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Tuesday’s election could be critical turning point for Ferguson

FERGUSON, Missouri — The Rev. Tommie Pierson had a special message for his flock on Easter Sunday. It centered, of course, on Christ’s resurrection, but it was also about the rising of a city that finds itself drowning in despair, anger and frustration.

“Ferguson, wake up,” he roared from the pulpit at Greater St. Mark Family Church. “If it’s business as usual on Tuesday, we will know Ferguson fell asleep.”

Starting at 6 in the morning Tuesday, Ferguson residents will be able to vote in a City Council election that many here say serves as a critical test of how the beleaguered city will move forward.

The vote comes after months of protests over white police Officer Darren Wilson’s August killing of unarmed black teenager Michael Brown last August. In November, a grand jury decided not to indict Wilson.

Then in March, the U.S. Department of Justice made public a scathing report that said the Ferguson Police Department and the city’s municipal court engaged in systematic discrimination against African-Americans.

Few black people were surprised by the Department of Justice findings. They already knew anecdotally what was happening, they say. Others in Ferguson say the department conducted a witch hunt.

Among the critics of the report is Mayor James Knowles III, who says he is frustrated by “skewed data” and “unfair conclusions.”

“They had a hypothesis, and they were out to prove it instead of the facts leading them to a conclusion,” Knowles said. “That’s not to say we couldn’t have done things better.”

After the report, three employees who sent racist emails were fired, and the city manager, John Shaw, was forced to resign. The courts appointed a new municipal judge; Police Chief Tommy Jackson resigned, and Knowles came under pressure to step down, too, although he has resisted.

In that sense, Ferguson has already started to clean house.

But now it has a chance to further alter the face of its local government. Much of America will be watching a small-town vote that normally would draw little fanfare. But then again, no one ever mentioned Ferguson in the same breath as Selma before. Ferguson has become another landmark moment in America’s civil rights movement.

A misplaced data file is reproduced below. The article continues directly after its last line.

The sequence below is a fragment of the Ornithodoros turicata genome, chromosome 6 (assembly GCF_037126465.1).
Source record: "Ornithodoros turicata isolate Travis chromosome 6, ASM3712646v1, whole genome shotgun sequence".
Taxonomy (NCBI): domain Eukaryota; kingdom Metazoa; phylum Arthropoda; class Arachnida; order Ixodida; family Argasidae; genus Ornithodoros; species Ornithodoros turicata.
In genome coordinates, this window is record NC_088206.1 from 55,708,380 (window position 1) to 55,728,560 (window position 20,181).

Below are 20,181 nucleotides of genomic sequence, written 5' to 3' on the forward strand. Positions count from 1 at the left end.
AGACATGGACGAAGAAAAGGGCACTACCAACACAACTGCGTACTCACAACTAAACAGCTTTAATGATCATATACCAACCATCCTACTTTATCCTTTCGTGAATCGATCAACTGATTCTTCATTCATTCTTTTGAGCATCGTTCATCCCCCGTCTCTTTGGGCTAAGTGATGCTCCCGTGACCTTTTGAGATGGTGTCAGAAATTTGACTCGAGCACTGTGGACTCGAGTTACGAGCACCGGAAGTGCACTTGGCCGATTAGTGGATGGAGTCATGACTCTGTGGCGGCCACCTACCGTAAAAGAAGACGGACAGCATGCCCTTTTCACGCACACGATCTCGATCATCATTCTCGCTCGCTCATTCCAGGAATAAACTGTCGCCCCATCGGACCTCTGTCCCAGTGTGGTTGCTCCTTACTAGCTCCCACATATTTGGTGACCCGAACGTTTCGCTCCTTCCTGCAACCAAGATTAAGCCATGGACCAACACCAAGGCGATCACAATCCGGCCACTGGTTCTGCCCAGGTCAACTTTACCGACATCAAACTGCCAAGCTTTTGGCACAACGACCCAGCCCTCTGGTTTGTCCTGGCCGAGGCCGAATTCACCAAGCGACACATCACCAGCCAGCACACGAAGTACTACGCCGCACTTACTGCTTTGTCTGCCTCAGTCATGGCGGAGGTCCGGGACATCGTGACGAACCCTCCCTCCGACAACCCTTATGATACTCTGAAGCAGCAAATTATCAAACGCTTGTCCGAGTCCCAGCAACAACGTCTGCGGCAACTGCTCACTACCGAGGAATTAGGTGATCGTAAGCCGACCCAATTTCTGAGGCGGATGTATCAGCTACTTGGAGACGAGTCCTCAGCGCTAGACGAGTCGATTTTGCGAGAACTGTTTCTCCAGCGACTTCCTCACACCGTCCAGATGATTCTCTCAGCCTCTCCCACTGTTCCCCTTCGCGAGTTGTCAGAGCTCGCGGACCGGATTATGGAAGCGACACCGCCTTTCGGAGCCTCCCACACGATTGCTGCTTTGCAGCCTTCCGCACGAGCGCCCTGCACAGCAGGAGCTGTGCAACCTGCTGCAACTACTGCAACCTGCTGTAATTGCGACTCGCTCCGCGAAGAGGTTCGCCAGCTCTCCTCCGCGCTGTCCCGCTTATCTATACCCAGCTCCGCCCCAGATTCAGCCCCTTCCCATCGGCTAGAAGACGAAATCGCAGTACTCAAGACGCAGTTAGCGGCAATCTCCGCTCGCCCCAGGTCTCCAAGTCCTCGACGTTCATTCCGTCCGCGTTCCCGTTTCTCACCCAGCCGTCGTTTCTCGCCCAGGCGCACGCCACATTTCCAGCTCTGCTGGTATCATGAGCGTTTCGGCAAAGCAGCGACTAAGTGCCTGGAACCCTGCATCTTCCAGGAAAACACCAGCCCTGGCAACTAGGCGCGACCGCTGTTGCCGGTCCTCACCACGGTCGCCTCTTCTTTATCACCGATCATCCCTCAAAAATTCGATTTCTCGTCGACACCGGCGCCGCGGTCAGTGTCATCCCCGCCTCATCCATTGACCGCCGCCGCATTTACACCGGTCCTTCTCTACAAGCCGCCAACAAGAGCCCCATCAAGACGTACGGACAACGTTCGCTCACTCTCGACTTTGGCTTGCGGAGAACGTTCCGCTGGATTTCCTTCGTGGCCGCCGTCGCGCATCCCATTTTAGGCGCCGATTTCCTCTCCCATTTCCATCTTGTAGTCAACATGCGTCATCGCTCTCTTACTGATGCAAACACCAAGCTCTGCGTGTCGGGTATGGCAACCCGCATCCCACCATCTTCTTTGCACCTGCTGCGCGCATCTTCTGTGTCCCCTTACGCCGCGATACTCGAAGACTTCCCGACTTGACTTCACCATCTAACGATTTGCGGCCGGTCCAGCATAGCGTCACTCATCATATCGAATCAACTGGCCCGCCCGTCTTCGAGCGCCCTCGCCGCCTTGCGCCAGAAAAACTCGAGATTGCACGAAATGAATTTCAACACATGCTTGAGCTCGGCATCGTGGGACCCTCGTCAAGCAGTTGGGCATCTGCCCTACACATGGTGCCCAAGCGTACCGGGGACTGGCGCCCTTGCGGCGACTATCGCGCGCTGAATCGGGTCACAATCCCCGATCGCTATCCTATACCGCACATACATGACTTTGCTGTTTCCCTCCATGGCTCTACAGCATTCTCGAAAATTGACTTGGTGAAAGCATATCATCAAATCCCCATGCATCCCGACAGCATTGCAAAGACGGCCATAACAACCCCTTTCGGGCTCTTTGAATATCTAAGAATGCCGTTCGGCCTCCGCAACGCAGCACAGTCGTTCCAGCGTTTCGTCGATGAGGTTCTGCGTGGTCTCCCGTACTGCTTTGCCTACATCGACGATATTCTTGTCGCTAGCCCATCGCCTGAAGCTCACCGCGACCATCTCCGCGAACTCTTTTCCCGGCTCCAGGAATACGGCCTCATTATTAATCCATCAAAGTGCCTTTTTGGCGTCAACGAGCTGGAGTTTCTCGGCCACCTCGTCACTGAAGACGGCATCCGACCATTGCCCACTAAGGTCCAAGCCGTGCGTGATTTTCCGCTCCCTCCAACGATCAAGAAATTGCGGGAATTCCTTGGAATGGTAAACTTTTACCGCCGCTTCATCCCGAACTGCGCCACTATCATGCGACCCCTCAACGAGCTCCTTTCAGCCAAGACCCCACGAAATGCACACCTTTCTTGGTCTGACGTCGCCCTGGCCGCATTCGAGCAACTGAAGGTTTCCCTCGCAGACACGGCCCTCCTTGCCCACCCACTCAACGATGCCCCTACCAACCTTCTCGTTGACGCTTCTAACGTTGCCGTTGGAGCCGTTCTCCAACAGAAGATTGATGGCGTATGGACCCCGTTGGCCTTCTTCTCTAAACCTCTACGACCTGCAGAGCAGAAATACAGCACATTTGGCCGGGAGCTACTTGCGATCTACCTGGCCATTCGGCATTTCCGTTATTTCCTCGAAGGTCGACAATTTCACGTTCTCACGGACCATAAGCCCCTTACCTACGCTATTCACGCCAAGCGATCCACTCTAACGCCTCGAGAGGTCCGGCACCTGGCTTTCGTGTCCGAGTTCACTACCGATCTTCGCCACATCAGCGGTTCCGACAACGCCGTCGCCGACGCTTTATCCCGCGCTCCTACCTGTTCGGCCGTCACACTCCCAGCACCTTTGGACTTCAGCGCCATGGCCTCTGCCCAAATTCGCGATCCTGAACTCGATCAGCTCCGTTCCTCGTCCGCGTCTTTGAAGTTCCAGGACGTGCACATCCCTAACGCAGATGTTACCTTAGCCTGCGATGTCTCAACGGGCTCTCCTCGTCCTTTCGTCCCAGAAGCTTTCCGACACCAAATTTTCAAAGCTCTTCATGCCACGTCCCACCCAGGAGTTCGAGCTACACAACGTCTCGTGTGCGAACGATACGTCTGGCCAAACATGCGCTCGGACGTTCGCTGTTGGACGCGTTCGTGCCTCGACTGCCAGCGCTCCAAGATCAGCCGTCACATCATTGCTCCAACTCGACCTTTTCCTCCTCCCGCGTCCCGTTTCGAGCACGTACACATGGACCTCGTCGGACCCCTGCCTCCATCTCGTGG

Even though Ferguson is 70 percent black, the City Council, like the police department, is overwhelmingly white. Only one of the six council members is African-American. Ferguson has three wards with two council members elected from each, but elections are staggered by years. Three council members — including the lone African-American — and Knowles, who also sits on the council, are not up for re-election this year.

In many ways, residents say, Tuesday’s contest pits the old Ferguson against the new — establishment vs. change.

Among the people attending Easter service at Pierson’s church was Bobby Smith, a self-described “black revolutionary” who has been working with Ferguson youth after Brown’s death.

“You can only protest and demonstrate for so long,” he said. “We need voter education, which will lead to registration and the ultimate goal: voter participation. When I really get the attention of young people is when I tell them: ‘Hey, you can have your own police chief.’ ”

Smith was one of many at Sunday’s church service who is hopeful things will change. For years, many black Ferguson voters adopted an attitude that their participation didn’t matter.

Turnout in the 2013 municipal election was 17 percent for whites and 6 percent for blacks. Last year’s city election drew a dismal 13 percent of registered voters to the polls. But Brown’s death has helped motivate several candidates who say they are running to bring change to Ferguson. Eight candidates — four of them black — are running for three vacancies on the council.

Brown’s killing is also a reason that people might actually to go to the polls this time, Pierson said.

“There is a growing number of people who realize now that had they participated in the process all along, that perhaps Michael Brown would be alive today,” says Pierson, who in addition to leading his church represents a Missouri state House district just east of Ferguson.

“High turnout? I’m praying for that to be reality because if it is not, then much of our work has been in vain.”